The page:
I suspect stills photographers like a wider angle look, whereas a narrower angle look has become part of film. Perhaps it's because the human face is important in film story telling and you can see distortion effects even on a 35mm (or 16mm on Super 16) lenses.
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Old November 10th, 2009, 06:08 AM   #13
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I believe it came from the sharp cone of vision that humans use in their eyes' angle of view. Film cameras can move (pan & tilt) to see a scene just as the human brain scans a scene.
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Old November 10th, 2009, 06:11 AM   #14
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Brian, I'm from a film background too. Laugh at us discussing the 7D!!

FWIW I would consider the above posted images by Nate to be slightly wider than 'normal' but not 'wide'. "Wide' on the 7D would be more like 18mm or 20mm. What do you think?

I like the 30mm Sigma on the 7D and would recommend it, but I think the OP should also look at both the Tokina 11-16 and 16-50mm (obviously 11-16 is super-wide, but cool nonetheless). Also, don't rule out the Canon 17-55.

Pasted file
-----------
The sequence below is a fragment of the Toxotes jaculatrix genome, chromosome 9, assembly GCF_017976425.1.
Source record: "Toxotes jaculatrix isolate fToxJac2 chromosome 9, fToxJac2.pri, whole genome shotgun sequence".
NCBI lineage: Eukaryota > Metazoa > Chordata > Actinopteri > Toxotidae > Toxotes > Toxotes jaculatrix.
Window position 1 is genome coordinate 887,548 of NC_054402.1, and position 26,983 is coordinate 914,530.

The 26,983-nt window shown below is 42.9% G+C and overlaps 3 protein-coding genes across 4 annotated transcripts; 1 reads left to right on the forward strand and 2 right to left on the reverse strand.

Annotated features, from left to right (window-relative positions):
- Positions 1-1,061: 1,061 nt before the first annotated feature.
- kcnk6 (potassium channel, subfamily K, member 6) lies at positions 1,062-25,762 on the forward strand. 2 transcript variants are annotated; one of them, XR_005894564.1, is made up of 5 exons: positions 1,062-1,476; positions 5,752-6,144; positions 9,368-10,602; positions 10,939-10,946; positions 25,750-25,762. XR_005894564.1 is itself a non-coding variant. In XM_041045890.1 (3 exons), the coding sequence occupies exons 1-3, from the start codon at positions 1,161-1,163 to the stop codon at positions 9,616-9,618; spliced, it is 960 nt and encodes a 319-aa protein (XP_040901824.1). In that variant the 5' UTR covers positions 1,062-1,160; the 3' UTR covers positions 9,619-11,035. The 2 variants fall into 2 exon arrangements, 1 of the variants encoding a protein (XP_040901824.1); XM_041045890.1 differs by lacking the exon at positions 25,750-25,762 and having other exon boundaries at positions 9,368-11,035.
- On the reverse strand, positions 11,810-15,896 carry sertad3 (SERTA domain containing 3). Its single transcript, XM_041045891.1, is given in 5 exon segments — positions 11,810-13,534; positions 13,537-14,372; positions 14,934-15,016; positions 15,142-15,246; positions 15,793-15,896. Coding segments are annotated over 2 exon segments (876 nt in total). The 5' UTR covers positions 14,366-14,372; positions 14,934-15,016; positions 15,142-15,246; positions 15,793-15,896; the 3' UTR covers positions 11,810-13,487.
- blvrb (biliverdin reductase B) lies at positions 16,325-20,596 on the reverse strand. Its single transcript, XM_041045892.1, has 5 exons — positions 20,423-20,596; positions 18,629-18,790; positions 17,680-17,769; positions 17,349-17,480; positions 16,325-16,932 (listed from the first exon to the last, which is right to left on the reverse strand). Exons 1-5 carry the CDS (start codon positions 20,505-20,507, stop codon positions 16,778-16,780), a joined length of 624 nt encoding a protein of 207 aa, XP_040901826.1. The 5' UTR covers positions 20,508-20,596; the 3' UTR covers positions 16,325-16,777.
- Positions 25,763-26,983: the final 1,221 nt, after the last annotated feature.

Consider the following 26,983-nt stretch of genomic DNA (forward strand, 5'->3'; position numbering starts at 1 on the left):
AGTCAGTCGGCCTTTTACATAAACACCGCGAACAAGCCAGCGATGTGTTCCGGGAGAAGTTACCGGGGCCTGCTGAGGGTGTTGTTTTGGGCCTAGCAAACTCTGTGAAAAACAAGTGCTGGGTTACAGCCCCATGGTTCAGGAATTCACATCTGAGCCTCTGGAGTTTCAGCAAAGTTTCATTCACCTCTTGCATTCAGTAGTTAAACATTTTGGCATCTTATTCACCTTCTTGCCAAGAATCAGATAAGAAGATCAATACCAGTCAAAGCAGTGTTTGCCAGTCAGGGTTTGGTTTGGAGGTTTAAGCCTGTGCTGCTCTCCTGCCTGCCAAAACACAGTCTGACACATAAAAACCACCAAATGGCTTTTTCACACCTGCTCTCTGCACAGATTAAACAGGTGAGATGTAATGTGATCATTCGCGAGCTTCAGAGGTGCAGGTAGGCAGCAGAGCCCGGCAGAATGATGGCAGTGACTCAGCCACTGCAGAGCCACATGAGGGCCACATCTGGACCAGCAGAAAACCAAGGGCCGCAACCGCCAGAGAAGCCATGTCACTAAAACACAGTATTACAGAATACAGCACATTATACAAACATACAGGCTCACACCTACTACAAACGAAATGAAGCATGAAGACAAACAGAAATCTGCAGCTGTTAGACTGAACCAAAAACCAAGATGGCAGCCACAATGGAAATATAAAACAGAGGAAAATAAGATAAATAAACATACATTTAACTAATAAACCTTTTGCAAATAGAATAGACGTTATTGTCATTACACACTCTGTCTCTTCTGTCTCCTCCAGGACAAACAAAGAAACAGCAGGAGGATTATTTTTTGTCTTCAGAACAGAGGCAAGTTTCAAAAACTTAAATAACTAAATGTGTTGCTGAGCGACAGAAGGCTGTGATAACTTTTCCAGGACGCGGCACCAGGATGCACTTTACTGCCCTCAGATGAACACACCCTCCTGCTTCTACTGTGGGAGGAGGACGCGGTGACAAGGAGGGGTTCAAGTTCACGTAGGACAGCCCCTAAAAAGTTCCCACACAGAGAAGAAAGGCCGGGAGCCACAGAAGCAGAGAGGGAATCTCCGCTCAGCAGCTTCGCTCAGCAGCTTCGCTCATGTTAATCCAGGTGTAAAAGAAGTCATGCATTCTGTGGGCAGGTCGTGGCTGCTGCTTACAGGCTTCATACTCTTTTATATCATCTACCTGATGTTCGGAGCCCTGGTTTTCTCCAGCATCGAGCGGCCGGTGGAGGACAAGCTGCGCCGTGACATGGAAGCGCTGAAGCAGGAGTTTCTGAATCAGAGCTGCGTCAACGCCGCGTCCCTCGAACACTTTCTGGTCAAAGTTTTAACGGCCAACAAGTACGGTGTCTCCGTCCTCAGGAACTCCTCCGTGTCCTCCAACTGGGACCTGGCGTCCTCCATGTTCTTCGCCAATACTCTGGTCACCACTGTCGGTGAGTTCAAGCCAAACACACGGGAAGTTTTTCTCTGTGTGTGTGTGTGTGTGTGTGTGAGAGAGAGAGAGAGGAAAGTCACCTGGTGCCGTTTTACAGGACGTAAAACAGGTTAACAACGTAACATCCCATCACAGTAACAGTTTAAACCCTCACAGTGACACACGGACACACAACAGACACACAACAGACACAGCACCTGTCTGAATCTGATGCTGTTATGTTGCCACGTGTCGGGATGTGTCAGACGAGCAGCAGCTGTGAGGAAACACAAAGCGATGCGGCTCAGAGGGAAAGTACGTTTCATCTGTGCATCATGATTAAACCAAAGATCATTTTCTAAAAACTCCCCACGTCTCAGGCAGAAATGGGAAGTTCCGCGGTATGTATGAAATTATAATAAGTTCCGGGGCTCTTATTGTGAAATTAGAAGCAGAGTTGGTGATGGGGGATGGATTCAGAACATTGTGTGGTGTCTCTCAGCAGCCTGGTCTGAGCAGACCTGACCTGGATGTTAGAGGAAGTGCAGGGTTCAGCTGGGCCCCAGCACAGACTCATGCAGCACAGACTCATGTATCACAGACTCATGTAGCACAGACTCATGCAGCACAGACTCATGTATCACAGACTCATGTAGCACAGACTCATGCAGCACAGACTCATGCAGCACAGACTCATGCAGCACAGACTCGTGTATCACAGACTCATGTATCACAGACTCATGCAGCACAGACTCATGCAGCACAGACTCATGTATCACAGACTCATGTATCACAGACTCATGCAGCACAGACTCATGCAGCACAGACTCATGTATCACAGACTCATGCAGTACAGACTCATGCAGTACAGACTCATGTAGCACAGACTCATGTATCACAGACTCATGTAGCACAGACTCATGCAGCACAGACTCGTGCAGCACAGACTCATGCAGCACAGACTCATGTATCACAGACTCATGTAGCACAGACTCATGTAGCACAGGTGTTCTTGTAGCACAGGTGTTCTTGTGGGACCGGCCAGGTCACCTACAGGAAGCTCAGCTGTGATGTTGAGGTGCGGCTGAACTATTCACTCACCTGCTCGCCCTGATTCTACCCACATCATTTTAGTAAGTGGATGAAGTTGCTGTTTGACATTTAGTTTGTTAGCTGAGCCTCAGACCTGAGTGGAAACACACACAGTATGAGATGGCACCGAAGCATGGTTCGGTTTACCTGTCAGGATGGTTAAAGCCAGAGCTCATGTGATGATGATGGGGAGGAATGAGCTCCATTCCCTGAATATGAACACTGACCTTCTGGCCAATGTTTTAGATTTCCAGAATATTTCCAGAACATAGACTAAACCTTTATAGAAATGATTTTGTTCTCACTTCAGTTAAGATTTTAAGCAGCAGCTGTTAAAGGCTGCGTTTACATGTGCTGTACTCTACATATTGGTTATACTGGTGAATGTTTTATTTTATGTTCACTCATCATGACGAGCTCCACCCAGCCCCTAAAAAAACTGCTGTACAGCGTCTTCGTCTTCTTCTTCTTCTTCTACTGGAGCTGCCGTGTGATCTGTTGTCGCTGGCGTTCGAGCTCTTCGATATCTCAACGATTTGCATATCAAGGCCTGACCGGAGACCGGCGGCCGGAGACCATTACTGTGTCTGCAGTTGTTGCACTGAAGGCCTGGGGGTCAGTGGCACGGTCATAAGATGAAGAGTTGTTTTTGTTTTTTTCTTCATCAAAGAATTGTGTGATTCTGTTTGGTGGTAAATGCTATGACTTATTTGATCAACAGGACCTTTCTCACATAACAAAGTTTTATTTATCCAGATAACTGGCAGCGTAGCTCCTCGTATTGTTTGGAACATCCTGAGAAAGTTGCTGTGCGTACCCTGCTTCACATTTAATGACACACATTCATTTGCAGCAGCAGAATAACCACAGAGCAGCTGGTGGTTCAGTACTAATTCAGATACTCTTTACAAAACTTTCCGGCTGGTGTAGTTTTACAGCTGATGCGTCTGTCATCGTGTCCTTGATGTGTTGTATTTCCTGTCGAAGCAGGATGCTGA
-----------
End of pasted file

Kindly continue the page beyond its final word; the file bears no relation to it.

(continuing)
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Old November 11th, 2009, 12:16 AM   #15
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After playing with the 7D for a couple of weeks, I decided to sell all of my Nikon gear and switch completely to Canon . Since I also shoot photography, I wanted to replace the Nikon lenses. The real benefit is that I'll now be able to use the new Canon lenses for photo or video.
After selling the Nikon stuff ( only 2 days on CL and dvinfo) I ordered the following:
Tokina 11-16 f2.8
Canon 17-55 F2.8
Canon 70-200 F2.8
Canon 50mm F1.4 (picked this uo used locally at a good price).
I also decided to order the Sigma 30mm F1.4 for its' width and speed. Since I bought the lenses at BH, I have 10 days to see if I like and want to keep the Sigma.
Tokina arrived yesterday (found it at buydig.com), and the other lenses will be here today.
I'll report back.